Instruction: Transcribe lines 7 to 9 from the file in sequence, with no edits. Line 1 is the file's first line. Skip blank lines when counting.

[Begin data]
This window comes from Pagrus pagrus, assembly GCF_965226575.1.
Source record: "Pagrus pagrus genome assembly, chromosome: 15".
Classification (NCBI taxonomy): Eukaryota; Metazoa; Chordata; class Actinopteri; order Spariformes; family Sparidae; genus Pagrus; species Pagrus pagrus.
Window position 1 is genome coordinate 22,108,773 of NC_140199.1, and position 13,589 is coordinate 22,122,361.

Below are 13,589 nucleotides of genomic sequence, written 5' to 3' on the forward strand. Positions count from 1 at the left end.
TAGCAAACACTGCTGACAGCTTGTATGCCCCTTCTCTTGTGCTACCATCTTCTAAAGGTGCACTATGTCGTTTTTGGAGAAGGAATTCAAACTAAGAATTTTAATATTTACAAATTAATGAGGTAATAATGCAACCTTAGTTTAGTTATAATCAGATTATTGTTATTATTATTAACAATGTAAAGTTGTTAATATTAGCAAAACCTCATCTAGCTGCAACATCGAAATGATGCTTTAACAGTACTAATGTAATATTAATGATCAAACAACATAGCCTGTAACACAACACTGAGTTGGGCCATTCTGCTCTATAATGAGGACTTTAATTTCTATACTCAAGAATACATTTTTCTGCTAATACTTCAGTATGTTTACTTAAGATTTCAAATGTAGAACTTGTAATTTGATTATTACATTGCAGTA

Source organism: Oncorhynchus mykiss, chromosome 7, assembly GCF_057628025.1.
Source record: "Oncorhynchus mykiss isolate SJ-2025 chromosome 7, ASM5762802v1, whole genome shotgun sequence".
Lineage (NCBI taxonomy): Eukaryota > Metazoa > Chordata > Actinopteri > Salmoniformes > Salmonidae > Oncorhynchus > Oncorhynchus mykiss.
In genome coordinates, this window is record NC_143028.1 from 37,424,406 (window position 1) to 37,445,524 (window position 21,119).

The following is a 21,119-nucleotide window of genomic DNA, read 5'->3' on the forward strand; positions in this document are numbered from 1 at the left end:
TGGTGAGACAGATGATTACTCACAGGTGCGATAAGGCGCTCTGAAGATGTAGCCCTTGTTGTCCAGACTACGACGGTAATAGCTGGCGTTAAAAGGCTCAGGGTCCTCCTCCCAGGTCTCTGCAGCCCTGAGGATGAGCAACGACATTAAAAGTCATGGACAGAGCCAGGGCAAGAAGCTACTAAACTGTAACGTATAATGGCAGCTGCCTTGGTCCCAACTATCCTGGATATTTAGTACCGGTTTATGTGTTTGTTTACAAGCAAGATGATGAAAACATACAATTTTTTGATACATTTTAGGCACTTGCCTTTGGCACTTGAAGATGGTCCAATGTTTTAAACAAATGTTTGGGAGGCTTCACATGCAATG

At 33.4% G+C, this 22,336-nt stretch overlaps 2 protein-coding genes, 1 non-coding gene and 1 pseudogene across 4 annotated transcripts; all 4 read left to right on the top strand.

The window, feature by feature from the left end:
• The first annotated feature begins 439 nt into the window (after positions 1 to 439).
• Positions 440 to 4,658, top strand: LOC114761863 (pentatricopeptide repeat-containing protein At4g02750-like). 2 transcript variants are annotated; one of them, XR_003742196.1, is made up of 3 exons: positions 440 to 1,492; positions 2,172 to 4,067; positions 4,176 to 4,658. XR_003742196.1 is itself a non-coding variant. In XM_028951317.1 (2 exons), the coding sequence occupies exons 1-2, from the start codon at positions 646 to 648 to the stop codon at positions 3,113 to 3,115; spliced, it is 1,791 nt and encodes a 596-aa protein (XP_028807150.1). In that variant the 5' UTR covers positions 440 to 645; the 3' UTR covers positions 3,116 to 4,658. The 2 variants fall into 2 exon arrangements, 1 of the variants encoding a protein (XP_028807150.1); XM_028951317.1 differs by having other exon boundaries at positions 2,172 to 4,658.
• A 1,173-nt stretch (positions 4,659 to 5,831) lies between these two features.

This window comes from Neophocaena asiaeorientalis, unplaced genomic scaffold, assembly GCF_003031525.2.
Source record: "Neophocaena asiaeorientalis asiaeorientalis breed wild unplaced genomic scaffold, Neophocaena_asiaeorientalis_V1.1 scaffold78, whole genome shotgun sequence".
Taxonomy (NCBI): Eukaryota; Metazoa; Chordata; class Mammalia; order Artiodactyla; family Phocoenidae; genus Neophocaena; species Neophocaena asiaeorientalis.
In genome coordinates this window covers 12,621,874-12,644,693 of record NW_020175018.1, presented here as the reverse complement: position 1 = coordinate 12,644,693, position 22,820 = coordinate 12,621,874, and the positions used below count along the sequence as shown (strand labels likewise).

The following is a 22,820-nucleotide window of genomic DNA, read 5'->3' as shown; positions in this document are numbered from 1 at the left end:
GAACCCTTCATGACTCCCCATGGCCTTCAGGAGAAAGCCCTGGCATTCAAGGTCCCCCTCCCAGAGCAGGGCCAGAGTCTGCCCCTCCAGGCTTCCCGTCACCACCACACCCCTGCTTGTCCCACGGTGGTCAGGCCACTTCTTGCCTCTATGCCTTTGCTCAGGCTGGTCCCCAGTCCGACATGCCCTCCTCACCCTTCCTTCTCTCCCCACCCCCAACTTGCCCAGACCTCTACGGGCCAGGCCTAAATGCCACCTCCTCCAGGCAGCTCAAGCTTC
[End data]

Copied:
Source organism: Oncorhynchus mykiss, chromosome 7, assembly GCF_057628025.1.
Source record: "Oncorhynchus mykiss isolate SJ-2025 chromosome 7, ASM5762802v1, whole genome shotgun sequence".
Lineage (NCBI taxonomy): Eukaryota > Metazoa > Chordata > Actinopteri > Salmoniformes > Salmonidae > Oncorhynchus > Oncorhynchus mykiss.